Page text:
I am putting everything I've learnt in practical and theory classes into action. Particularly when I'm filming the radio shows, I need to plan what to film, or at least have a good idea of what to have, so I've done a bit of storyboarding. A lot of people hate storyboards, but it does help out a lot when the time comes to film exactly what kind of shots you want, or especially in the small radio studio that SBN have, I need to plan how to squeeze in 3 people into one shot without the microphones blocking someone's face out, or hide people walking in the background etc. With script writing also, the way a script is written isn't like a normal conversation, you need to emphasize various aspects to keep the listener interested; otherwise it can sound boring for them. I've done a little script-writing for the radio shows and some script work for the episode I'm editing, in regards to what the hosts have to say and how to squeeze them in between different segments.
How is the Bachelor of Media Communication course supporting you to achieve your future career goals?
This course is helping me, as I mentioned before because of the wide variety of topics and units you study during your course. It's not just video and audio production. It includes journalism, radio production, PR and online media too. It's a great course to study because if in the future I change my mind with radio or TV, I'll always have those units that I've studied to fall back on and change my path to journalism or PR for example. It's not a one way path into exactly 'this' career so to say. You get a lot of options.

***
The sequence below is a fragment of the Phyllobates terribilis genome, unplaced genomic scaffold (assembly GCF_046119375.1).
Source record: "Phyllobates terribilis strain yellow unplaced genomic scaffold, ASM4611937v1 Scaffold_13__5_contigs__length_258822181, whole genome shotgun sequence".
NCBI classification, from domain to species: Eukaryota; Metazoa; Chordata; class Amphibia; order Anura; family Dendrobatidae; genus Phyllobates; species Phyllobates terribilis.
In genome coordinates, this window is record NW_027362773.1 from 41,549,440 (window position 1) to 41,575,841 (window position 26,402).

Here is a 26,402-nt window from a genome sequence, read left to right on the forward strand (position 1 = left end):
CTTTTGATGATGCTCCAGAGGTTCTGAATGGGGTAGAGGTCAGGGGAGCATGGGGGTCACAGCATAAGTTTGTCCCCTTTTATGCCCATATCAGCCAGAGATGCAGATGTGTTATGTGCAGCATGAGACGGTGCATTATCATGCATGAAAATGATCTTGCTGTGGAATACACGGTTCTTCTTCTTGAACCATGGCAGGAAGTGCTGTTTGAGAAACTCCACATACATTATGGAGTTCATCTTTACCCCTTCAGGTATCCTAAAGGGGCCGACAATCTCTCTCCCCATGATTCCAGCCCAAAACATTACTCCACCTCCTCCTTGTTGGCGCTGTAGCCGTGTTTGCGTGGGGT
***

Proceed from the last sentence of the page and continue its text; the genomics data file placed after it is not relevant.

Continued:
What would you say are the benefits of a Media Communication degree at ACU?
The benefits of studying Media Communication is the enjoyment you get out of it once you're finished, and even whilst you're studying the degree. I'm not finished quite yet, but it is exciting knowing that I could possibly work in TV or radio. And not just those areas. Especially with the internet evolving these days, there'll be a lot of job opportunities to work online on social and new media such as tweeting events, or writing articles for online content, even posting videos on YouTube for a particular event or brand.
Studying at ACU allows you to have a glimpse into all these fields of Media. You choose what you want and you can go deeper. You can study audio and video production for more than one year and go deeper, and learn more, as with other units. ACU isn't as big as other universities, but I think that because it is smaller, people underestimate how much more ACU can provide. You make friends quicker because your classes are smaller, and a lot of the work isn't just writing all the time. You do practical things too and the lecturers make the classes interesting. Media Communication at ACU in particular is very new, and this benefits because in 5 years time, the course will become bigger, and more and more people will want to study at ACU. This year the ATAR score to enter jumped up a significant amount, and this goes to show how this course is developing as one that will become very significant in the future.
What are your career aspirations?
I would like to work in radio or television production in the future. Radio especially. It's just something I've always enjoyed listening to and now becoming a part of in my internship. If I'm lucky enough I might even become a great radio presenter, like Hamish and Andy.
Find out more about the Bachelor of Media Communication.